Mr. Justin Havird gives talk at NTU

As part of the EAPSI programme, Mr. Justin Havird gave a talk about his research done at the RMBR. Below is a summary of his work.

Taxonomic diversity of the teleost family Cobitidae in Southeast Asia

Fishes compose about 30,000 of the estimated 60,000 species of vertebrates on earth, or roughly half of the planet’s vertebrate diversity. Teleosts (bony fishes with a mobile premaxilla) account for the majority of this diversity and represent some of the planet’s most scientifically, economically, and culturally important animals. Despite intense efforts to describe teleost diversity in North America, it is thought that many (if not the majority) species of teleosts remain unknown to the scientific community. This seems realistic as hundreds of new species of teleosts are described each year, mainly from areas that have not been historically sampled. Southeast Asia represents one area that remains to be adequately examined.

Therefore, the goal of my EAPSI research project this summer was to more closely examine members of the teleost family Cobitidae (order Cypriniformes) from SE Asia. These fishes include the minnows, carps, and loaches and were recently show to represent a monophyletic group (meaning that they are a natural grouping based on common ancestry). These fishes were studied using 5 main research techniques: 1) Collecting proposed new species in the genus Lepidocephalichthys from Thailand 2) Collecting additional cobitids from regions around Singapore 3) Examining the vast diversity of cobitid specimens housed at the Raffles Museum of Biodiversity Research (RMBR) at the National University of Singapore 4) Studying loach behavior by examining mating in the royal mini loach (Kottelatlimia pristes) and 5) Using molecular techniques to examine species and genus relationships in Cobitidae, especially with respect to the new species. In these ways, live Cobitids would be studied in their natural environment and in aquaria, preserved specimens would be examined in the museum, and molecular data would be generated in a molecular biology laboratory.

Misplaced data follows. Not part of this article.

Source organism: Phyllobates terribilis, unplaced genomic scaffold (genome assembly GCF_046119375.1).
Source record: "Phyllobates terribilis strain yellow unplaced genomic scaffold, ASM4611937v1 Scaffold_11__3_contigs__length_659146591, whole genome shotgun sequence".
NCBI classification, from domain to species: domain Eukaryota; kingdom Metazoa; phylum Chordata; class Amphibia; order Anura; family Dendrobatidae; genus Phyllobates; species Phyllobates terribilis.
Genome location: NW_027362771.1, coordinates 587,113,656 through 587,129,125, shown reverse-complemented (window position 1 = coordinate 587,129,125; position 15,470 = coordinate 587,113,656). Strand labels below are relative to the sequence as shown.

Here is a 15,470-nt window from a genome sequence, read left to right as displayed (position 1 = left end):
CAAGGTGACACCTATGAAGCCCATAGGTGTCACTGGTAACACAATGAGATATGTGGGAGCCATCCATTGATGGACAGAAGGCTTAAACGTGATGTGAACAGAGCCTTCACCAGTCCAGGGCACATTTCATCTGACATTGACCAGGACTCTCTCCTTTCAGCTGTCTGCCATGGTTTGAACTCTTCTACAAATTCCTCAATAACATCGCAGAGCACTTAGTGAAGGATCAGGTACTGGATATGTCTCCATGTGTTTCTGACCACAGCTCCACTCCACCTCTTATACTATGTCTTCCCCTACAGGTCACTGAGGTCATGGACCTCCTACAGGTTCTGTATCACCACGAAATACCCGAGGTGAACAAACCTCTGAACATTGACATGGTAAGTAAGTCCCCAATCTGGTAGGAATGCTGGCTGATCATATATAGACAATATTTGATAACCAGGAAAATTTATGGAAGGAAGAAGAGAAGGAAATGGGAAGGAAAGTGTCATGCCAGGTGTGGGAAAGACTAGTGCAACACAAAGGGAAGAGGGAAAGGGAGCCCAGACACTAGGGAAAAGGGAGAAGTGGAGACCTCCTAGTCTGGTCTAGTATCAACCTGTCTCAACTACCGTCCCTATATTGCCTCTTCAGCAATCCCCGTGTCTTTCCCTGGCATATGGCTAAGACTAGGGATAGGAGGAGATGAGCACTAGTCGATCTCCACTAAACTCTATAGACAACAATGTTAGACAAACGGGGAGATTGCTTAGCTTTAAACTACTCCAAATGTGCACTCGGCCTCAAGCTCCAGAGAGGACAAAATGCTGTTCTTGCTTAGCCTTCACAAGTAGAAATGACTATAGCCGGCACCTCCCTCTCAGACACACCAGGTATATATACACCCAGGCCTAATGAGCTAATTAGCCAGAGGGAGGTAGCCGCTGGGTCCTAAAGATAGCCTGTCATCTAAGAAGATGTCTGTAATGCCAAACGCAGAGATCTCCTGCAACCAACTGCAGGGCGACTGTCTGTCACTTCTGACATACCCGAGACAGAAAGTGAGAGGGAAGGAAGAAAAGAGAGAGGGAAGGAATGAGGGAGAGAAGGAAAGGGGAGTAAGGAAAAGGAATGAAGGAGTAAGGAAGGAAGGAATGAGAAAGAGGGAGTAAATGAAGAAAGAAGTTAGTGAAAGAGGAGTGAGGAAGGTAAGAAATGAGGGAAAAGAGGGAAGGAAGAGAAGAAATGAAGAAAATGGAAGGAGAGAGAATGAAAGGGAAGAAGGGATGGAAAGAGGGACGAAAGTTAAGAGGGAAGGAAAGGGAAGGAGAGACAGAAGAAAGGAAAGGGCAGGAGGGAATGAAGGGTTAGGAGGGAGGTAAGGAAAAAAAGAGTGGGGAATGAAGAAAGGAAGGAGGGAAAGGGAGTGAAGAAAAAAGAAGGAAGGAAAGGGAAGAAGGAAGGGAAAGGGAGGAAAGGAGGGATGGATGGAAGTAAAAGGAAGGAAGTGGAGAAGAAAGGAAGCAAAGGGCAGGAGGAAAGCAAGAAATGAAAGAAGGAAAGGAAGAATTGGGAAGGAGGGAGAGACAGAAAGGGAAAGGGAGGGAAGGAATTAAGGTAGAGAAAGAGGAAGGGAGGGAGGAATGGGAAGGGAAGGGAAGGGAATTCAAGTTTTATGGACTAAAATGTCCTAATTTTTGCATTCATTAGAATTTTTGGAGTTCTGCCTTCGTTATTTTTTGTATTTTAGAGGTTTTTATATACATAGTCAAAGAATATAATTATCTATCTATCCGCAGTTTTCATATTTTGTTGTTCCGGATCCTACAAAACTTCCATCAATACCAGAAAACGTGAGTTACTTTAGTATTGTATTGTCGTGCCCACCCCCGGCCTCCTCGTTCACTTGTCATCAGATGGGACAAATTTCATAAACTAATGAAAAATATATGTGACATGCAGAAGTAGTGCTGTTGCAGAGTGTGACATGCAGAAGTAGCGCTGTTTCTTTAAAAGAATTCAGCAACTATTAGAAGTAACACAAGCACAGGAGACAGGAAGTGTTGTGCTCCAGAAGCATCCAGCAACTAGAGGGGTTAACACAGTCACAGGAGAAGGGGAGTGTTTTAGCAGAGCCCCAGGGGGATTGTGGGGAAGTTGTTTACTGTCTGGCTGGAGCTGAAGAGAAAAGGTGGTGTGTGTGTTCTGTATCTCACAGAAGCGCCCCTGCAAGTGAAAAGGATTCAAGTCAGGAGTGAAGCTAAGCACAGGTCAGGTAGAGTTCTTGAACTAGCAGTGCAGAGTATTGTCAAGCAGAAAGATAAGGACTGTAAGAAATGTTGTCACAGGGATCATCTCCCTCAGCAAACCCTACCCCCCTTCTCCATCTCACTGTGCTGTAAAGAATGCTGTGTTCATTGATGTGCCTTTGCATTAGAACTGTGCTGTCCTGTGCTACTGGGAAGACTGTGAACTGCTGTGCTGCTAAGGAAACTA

Field collections in Thailand and Southern Malaysia were made over a 3 week period using standard sampling techniques (e.g., seining, dip netting, electroshock, etc.). Habitats sampled included mountainous and lowland streams and rivers, swamps, rice paddy fields, ponds, and lakes. Museum specimens from the RMBR were measured and examined under a dissecting microscope to account for morphometric, meristic, and color variation. Specimens were also photographed to generate a visual catalogue of the RMBR’s cobitid collection. Behavior was to be catalogued using a Hyndman index (+/- scoring) in 2 hour blocks for a group of ~30 loaches in an approximate 50/50 sex ratio. However, due to the lack of available aquarium specimens in SE Asia during the study period, this portion of the research was not able to be completed during the summer program. RAG-1 and cytocrome c oxidase genes were to be sequenced from the new species and other cobitids collected and then species relationships were to be examined by generating maximum likelihood and Bayesian phylogenies based on our novel sequences and existing cobitid sequences, however due to logistics (long mail time) this was also not possible.
Based on museum collections and our new collections from Thailand, two new species in the genus Lepidocephalichthys were collected during this study. One is diagnosed by the presence of scales on the top of the head and the other is diagnosed by a very large and irregular flange found on the pectoral fins of males. Immediate future studies include performing the proposed molecular work and including all cobitids collected in Thailand and Malaysia.

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